Yes, he was the boxing heavyweight world champ three times.  And, he was equally a champion in battling against injustice and for equality and human rights here in the United States and across the globe.

But what intrigues me to this day was Ali’s mastery of communication surrounding his boxing career and life outside the ring. Punctuated by poetry, driven by honesty and framed in braggadocio, Ali could drive home a message much more effectively and convincingly than most who were trained and scripted to do so. Then and especially today.

I’m not sure if Ali received any formal counsel from public relations professionals, but he clearly was in a class by himself when prompted  to share his thoughts, or speaking spontaneously, which of course happened a lot.

Now, onto today’s image and question.  The image at left shows a charcoal print titled, “Muhammad Ali vs. Sonny Liston.” It’s from 1999, and it hangs in our living room above, appropriately enough, a vintage Grundig Majestic radio-phonograph.

The print is signed, but I can’t make out the name of the artist (Martin Ivy, perhaps); Google and eBay searches did not reveal any results. If you’re unsure of the symbolism, the work depicts the dramatic 1964 Ali victory over Liston in a match held in Maine. Neil Leifer, a photographer for Sports Illustrated, captured an image of Ali towering over a downed Liston.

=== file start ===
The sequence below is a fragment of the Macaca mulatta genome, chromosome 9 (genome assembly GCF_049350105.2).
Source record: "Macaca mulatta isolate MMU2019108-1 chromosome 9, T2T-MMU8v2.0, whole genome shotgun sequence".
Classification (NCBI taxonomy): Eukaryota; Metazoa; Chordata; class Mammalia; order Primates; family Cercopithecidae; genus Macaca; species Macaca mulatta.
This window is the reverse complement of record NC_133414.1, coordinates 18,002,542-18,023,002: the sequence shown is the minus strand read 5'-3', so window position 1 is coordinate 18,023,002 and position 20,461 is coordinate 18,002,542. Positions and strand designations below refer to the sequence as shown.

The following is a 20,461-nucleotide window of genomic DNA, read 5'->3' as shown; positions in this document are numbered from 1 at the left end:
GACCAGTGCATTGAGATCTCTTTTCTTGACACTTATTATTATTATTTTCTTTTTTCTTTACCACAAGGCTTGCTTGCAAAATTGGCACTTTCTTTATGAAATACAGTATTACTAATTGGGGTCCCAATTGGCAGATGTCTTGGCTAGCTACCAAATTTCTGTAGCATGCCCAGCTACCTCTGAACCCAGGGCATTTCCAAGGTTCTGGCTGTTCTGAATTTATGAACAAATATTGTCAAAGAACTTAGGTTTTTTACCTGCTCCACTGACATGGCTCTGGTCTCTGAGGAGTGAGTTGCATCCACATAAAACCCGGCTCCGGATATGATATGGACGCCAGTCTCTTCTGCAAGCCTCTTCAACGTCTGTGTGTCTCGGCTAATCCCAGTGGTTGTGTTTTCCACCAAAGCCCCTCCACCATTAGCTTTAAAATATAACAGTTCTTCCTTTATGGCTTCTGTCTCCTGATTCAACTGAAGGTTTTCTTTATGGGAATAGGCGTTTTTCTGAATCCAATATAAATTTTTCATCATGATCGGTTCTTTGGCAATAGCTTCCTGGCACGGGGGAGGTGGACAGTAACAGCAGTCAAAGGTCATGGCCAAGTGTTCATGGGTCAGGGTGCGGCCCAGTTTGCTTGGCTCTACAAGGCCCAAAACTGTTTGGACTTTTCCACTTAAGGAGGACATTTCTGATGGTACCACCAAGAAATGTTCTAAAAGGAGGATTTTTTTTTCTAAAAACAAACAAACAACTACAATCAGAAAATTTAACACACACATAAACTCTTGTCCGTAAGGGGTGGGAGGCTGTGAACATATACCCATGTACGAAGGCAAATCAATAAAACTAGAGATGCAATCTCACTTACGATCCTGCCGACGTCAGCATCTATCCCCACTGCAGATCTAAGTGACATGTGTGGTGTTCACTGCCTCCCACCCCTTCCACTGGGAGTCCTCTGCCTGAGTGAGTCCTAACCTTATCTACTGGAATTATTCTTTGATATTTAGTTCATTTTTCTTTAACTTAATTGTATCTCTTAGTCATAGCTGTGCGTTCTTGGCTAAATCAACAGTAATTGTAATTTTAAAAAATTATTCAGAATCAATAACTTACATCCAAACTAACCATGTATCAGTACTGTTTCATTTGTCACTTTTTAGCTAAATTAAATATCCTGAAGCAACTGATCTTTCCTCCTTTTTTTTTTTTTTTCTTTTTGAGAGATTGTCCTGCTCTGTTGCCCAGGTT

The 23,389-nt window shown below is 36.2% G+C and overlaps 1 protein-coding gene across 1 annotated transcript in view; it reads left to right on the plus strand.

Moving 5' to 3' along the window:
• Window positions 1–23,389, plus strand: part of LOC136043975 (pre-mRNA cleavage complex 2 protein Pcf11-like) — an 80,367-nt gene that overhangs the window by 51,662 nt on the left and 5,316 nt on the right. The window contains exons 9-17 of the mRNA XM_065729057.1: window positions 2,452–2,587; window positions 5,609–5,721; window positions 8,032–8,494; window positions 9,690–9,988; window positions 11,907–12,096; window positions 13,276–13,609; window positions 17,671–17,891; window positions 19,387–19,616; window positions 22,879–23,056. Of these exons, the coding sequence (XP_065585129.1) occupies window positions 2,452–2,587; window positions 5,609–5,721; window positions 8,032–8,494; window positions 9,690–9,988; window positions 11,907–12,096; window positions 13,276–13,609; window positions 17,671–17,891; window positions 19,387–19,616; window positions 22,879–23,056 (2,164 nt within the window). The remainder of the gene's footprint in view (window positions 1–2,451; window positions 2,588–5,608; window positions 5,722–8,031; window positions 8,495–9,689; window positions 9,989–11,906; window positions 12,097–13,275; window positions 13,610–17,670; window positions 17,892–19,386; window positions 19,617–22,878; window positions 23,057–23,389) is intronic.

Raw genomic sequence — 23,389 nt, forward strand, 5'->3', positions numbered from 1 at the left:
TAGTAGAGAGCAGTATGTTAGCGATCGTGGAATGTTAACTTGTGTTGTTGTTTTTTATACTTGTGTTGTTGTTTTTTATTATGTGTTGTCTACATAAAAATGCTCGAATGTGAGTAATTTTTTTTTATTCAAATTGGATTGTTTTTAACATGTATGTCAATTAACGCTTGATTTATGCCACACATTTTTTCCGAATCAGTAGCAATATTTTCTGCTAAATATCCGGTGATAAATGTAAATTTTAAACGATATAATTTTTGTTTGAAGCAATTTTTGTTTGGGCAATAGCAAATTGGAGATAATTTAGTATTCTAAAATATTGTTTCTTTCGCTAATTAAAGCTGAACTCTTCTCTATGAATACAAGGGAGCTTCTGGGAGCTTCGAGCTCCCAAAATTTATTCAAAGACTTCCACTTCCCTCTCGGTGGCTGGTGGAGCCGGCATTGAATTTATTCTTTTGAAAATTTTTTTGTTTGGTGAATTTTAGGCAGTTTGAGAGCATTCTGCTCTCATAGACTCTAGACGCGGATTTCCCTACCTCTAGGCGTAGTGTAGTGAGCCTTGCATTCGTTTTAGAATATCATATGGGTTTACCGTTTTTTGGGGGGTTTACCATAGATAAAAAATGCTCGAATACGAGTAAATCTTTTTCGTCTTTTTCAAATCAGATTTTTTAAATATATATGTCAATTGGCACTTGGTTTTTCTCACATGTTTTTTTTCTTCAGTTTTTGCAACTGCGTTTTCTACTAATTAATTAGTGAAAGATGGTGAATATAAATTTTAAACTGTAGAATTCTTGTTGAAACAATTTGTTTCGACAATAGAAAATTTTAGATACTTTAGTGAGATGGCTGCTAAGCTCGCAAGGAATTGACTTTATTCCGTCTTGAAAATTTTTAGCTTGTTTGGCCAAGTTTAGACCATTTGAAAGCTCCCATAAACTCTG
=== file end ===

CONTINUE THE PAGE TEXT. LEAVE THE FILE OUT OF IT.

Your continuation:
The word “iconic” perhaps doesn’t do justice to all that’s captured in this one frame shot by Mr. Leifer. So, for the question:
What other iconic photographic images have inspired artists to create paintings, sculpture or literature?

Champ, rest in peace. You lived life on your own terms, and you touched many, beyond that mean left hook or right cross.

And, one more question: Who is the artist behind the print?

 

 

 

My First Time

No, not that first time.  This is a blog about public relations and my quest to get back into the profession on a full-time basis.  I’m sure you could find a lot of commentary to the “that first time” topic many, many other places online.

I’m referring to the first time I ever got paid to communicate.  Here’s what happened.

In the summer of 1973, I learned of an opportunity to receive a $100 grant that would be awarded to a high school graduate who wrote the most compelling essay on some subject relating to higher education.  I honestly don’t recall the exact theme.  I do recall putting a lot of effort into the essay, then typing and retyping it on my trusty Smith Corona manual portable typewriter.  The word count was probably less than 500 words.